Molecule 'aids breast cancer hope' say scientists
Breast cancer survival rates could be improved by the discovery of a new molecule, scientists have said.
The University of Aberdeen experts said the molecule in breast cancer cells could help identify the best treatment.
They claim women found to have this molecule - serpin B3 - could be treated with a more aggressive form of chemotherapy as it may protect cells.
The findings are the result of a 12-month study of 250 women being treated for breast cancer in Aberdeen.
Dr Elaina Collie-Duguid, lead researcher in the study, said: "This is a major finding which could ultimately increase the survival rates from breast cancer by allowing identification of the type of chemotherapy which is likely to be most effective in individual patients.
"Testing for the presence of serpin B3 could result in patients found to have this cancer molecule being treated with the more aggressive of the most effective chemotherapy drugs - Taxanes.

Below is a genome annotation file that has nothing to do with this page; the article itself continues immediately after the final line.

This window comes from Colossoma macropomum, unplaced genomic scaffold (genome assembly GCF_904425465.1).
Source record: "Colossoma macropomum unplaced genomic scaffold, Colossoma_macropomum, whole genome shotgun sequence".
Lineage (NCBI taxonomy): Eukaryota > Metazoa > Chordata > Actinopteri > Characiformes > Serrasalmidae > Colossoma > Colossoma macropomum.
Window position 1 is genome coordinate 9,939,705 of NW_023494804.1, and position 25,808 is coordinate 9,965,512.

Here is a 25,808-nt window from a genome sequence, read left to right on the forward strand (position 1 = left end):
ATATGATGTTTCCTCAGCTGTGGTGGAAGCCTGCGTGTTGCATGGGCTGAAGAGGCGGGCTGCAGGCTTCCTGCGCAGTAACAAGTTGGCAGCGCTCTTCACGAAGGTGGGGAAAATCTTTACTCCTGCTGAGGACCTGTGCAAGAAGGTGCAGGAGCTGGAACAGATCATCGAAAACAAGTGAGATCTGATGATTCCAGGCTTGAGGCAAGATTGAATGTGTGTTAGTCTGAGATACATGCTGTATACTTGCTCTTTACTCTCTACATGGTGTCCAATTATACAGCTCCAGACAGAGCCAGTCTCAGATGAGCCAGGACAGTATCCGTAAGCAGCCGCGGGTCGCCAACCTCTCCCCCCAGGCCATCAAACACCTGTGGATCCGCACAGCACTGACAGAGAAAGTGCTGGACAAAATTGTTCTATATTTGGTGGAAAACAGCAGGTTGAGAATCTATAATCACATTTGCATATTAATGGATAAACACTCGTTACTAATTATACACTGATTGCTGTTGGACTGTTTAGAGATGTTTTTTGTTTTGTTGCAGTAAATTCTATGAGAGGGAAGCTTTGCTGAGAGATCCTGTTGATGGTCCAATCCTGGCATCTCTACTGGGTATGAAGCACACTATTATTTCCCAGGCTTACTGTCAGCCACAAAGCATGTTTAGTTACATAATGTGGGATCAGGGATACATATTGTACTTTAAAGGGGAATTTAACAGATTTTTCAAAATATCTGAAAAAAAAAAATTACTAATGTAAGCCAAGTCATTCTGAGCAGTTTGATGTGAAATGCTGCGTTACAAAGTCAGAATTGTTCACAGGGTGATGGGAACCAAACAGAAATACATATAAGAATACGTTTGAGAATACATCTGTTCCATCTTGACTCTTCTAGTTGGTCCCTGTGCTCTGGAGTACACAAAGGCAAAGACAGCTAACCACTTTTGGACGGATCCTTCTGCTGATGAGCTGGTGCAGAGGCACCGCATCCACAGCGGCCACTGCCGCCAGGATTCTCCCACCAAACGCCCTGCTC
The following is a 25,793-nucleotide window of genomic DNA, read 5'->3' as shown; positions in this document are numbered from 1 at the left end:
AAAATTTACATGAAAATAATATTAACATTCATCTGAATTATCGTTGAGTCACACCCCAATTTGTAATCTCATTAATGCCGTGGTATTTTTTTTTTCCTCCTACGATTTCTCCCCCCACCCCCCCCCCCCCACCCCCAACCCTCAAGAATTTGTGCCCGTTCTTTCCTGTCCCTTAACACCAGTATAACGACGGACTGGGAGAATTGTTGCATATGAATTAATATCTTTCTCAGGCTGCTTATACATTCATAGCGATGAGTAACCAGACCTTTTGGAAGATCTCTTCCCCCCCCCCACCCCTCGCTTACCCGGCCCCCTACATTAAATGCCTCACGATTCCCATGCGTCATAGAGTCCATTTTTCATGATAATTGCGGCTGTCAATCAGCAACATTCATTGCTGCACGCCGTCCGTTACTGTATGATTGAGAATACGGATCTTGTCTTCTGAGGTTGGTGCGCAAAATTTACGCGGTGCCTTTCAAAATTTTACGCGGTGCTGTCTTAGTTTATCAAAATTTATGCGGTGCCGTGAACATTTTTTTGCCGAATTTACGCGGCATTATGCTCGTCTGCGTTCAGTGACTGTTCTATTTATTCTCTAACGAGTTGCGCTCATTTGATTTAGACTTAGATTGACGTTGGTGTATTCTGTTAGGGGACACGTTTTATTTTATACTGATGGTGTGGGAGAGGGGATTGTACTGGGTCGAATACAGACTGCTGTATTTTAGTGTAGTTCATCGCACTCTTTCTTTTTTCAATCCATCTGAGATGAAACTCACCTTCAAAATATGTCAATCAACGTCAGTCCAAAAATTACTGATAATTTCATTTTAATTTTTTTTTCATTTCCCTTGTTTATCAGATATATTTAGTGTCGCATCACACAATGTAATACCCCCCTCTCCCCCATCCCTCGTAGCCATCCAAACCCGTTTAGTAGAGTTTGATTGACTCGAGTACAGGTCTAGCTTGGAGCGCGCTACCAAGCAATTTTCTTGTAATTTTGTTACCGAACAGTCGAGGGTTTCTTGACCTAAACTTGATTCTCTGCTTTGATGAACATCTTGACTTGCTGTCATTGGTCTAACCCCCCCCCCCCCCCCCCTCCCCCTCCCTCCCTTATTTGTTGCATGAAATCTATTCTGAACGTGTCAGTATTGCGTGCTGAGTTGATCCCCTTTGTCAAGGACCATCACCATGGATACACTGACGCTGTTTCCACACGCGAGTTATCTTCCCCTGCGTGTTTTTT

"Although Taxanes have more severe side effects than other chemotherapy drugs, they are more likely to have a higher success rate in killing off the cancer cells in patients found to host this molecule."
Scientists will now repeat the study on a larger group of breast cancer patients.
It is hoped their findings, if confirmed, could be used in clinical practice within the next two years.
The findings are being announced by at the British Breast Cancer Research Conference in Nottingham on Wednesday.
Thousands of women are diagnosed with breast cancer in the UK each year.
A report in the British Medical Journal last month said Scotland had seen one of Europe's biggest falls in death rates from breast cancer.
The number of deaths from the disease had dropped 30%.